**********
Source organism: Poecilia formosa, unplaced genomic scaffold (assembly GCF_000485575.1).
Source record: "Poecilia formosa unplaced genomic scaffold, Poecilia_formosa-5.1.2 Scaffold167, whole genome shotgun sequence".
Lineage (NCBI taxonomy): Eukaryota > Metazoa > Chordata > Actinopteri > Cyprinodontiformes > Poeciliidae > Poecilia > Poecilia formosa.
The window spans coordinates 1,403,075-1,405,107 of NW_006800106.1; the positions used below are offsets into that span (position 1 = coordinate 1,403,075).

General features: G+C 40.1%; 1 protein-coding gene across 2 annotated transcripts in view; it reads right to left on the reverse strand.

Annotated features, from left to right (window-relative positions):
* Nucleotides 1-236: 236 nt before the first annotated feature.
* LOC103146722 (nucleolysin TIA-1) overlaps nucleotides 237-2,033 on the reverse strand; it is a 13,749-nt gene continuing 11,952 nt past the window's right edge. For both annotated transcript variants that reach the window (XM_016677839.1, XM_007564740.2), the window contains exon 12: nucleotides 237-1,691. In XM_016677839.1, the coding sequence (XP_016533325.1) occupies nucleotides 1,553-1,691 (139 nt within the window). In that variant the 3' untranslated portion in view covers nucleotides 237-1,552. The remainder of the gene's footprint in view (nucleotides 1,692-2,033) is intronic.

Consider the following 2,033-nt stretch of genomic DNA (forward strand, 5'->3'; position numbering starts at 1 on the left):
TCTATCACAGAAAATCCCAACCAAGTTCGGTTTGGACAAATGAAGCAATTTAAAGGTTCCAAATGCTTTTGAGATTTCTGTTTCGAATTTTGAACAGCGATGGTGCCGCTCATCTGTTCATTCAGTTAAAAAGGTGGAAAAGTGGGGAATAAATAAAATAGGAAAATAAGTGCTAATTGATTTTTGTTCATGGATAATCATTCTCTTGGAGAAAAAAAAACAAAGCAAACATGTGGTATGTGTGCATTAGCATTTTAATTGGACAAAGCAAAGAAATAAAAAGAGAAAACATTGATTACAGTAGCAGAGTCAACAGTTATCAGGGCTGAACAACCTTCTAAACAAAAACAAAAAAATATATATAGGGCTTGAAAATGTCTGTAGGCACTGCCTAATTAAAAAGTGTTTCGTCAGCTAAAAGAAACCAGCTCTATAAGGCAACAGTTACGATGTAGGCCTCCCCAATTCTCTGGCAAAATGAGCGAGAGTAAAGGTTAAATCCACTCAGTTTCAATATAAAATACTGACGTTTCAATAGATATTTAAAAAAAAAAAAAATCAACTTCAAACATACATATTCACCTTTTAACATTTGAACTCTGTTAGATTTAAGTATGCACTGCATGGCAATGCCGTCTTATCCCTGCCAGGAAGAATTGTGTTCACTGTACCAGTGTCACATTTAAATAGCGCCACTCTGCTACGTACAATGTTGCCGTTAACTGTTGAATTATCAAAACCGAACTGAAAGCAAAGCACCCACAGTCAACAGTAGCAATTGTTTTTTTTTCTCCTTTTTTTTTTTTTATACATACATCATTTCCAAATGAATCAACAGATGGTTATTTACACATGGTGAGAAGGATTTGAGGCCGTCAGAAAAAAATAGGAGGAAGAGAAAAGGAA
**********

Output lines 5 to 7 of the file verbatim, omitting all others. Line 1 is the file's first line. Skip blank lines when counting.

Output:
General features: G+C 40.1%; 1 protein-coding gene across 2 annotated transcripts in view; it reads right to left on the reverse strand.

Annotated features, from left to right (window-relative positions):
* Nucleotides 1-236: 236 nt before the first annotated feature.